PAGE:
The guy at the wheel made a guttural sound and lurched up in his seat, blood spraying from a ragged wound on his neck. The three of us screamed and leapt back, guns flying from holsters into our hands. The guy at the wheel turned to face us, and I gasped. The whites of his eyes were completely red, like all the capillaries in his head had ruptured. He hissed and growled, trying desperately to get out of the car but got tangled in his still buckled seat belt. It was the first time we’d encountered one of them this close.
Sam cocked the twelve-gauge shotgun and took a step forward. Then he emptied both barrels into the guy’s face.
“Jesus Christ Sam!” I cried, clutching my ears with both hands. The interior of the Explorer was covered in gore. Sam’s blast had all but removed the guy’s head from his shoulders.
“What?” He said, his unconcern causing my skin to crawl. “We needed a car. He’d have killed us if I hadn’t killed him.”
I closed my eyes against the mess I the car as Donny stepped up to help Sam clear the body out of the car. I’d never killed anything before. I’d never even seen a real dead body before, outside of a funeral.
That was when the rear driver’s door opened up and a teenager hobbled out.
Of course. The guy behind the wheel hadn’t bitten open his own neck. Someone in the car had attacked him while they were driving.
The guy looked about my age. His eyes looked just like his father’s, completely red where they should’ve been white. He stumbled out drunkenly and stood there for a second, just staring into space. I tried to call out, but my throat was suddenly parched and no sound would come out of my mouth. Donny and Sam were still concerned with the corpse in the drivers seat.
Then the guy turned and saw me. His mouth opened and he howled, a sound like a combination of a hyena and the shriek of tearing metal, the kind of sound that should never come from a human throat.
Before the sound finished, I’d plugged nine bullets into the creature’s head. The gun was in my hand before I’d realized it, and the next thing I knew I was squeezing the trigger and no more bullets were coming out. Sam and Donny were shouting something in my ear, but they were ringing from the shots and I couldn’t hear them. The guy who’d climbed out of the backseat was in an unmoving heap on the concrete. I felt their hands on my back pushing me into the back seat, and I allowed myself to be lead into the car. I didn’t have the wherewithal to stop them.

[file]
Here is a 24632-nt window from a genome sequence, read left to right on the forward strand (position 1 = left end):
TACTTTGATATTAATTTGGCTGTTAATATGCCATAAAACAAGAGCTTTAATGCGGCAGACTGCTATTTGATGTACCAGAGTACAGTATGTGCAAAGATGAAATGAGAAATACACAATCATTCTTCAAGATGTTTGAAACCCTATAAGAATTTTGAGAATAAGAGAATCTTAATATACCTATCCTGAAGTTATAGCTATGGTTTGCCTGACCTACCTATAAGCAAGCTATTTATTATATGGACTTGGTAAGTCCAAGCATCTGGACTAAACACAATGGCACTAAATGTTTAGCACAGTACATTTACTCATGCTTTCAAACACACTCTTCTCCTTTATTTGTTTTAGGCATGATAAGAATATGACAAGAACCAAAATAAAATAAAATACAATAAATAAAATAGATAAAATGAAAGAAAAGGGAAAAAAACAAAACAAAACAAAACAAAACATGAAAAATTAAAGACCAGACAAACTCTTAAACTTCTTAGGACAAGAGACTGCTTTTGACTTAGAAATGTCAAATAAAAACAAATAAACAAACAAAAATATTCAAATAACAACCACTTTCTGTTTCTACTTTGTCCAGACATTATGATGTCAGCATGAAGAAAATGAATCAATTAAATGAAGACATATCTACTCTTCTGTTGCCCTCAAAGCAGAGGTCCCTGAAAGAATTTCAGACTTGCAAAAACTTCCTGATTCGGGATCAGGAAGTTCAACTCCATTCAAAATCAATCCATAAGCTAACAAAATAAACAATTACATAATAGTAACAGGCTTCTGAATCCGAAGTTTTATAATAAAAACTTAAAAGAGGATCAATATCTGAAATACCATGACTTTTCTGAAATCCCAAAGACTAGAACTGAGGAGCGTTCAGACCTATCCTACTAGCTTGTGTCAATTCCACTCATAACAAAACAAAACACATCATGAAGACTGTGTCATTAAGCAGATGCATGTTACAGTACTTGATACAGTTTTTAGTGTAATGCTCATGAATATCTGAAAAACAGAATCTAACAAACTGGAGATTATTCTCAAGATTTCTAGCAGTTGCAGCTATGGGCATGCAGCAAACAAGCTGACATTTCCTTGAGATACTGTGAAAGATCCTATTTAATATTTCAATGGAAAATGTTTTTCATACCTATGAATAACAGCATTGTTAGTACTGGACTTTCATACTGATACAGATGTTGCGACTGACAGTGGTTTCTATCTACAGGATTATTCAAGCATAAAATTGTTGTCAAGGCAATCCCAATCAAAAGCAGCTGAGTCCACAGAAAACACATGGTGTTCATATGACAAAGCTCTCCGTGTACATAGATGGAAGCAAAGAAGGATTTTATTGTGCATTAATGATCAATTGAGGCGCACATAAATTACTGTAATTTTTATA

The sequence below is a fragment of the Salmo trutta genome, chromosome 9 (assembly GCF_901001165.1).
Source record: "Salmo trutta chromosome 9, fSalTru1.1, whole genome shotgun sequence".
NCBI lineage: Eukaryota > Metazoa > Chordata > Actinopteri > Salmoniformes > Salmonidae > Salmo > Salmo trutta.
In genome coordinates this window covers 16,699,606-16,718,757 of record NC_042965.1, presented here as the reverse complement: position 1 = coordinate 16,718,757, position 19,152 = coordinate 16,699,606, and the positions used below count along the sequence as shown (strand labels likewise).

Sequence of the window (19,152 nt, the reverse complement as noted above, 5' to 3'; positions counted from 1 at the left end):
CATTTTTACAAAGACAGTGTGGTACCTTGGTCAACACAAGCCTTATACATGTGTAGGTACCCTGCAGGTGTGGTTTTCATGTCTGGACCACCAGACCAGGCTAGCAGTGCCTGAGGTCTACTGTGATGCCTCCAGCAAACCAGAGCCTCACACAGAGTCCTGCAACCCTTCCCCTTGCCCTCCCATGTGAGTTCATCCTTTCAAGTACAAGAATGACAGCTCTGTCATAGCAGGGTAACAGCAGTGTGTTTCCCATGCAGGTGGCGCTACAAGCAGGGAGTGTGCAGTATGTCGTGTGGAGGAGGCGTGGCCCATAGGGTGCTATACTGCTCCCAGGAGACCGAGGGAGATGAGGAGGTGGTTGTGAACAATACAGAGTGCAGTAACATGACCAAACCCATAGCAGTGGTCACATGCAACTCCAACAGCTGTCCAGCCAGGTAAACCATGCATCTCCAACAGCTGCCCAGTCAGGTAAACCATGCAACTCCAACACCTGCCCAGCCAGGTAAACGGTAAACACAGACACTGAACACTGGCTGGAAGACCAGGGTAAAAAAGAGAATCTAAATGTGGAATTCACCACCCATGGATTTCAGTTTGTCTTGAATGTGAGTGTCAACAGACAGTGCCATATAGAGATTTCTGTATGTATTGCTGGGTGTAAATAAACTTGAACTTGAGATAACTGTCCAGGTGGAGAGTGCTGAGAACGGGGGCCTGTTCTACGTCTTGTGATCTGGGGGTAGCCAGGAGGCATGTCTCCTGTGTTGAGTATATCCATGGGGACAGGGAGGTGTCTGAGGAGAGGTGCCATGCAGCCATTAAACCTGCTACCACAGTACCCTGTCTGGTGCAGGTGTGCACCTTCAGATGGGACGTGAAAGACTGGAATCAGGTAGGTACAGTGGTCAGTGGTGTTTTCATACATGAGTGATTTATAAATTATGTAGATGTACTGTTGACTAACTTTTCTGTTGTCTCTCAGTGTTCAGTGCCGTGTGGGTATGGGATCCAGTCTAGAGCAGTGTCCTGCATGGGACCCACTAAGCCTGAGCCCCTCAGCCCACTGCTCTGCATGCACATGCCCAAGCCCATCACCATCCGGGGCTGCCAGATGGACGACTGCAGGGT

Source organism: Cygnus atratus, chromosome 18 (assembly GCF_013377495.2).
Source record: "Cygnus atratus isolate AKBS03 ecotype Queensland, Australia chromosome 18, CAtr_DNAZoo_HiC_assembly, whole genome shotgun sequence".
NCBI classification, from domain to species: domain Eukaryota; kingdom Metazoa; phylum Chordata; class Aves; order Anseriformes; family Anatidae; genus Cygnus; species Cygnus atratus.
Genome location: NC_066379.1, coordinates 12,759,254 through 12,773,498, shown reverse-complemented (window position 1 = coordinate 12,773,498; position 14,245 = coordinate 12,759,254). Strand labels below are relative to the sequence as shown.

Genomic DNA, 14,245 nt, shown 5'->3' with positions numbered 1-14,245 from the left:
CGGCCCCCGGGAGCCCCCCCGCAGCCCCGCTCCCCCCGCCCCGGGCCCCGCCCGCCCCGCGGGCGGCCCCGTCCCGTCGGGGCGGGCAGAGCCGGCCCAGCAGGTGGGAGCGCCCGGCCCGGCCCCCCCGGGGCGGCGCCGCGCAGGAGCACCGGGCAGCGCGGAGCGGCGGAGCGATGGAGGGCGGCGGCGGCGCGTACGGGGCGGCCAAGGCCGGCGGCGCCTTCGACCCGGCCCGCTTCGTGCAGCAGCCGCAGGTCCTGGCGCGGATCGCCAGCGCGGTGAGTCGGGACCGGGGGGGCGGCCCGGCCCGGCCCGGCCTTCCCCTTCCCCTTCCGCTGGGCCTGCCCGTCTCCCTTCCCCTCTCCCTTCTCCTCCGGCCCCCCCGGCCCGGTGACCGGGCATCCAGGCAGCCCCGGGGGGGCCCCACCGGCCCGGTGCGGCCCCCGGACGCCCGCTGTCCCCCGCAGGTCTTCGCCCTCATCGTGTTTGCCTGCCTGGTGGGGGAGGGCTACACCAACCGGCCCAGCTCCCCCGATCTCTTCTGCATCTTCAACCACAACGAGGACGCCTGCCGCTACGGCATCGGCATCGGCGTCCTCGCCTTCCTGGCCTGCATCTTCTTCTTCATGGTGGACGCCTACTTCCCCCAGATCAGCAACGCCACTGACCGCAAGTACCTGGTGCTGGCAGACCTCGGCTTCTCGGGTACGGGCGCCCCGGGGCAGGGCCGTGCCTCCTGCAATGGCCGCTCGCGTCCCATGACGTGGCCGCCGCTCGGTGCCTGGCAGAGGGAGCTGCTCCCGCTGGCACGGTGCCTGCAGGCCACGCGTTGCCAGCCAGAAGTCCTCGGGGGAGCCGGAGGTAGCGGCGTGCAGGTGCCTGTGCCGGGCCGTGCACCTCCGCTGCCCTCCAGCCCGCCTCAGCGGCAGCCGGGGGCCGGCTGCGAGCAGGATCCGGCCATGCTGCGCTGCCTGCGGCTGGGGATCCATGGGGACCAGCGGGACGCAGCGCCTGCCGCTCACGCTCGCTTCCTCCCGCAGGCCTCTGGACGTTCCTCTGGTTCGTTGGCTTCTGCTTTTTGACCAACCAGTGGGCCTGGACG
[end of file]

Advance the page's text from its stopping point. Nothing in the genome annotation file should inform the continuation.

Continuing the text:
I wasn’t worried about the blood in the car. The three of us seemed to be immune to the disease for whatever reason. Sam was wiping the gore off of the windshield with a t-shirt, and Donny was checking the glove compartment.
After a moment, I realized the car was in motion and I was starring out the window. We were back on the road to Pittsburg.
“Turn on the radio,” I said. I wanted to hear the military broadcast again. Anything to reassure me that out there, somewhere, life was still going on as normal. Donny fiddled with the radio, turning the dial all the way left, then slowly all the way to the right. Then, he did it again.
“Nothing,” Donny said. “I can’t get the station.”
“Stupid shitty old radio,” Sam said.
“What if that’s not it?” I asked. “What if they’re not broadcasting?”
“Why would they stop the broadcast?” Sam asked. He glanced at Donny, then in the rear view mirror at me. We were all thinking the same thing.
The engine roared as Sam floored the petal. It was still an hour to Pittsburg, and we were running out of time.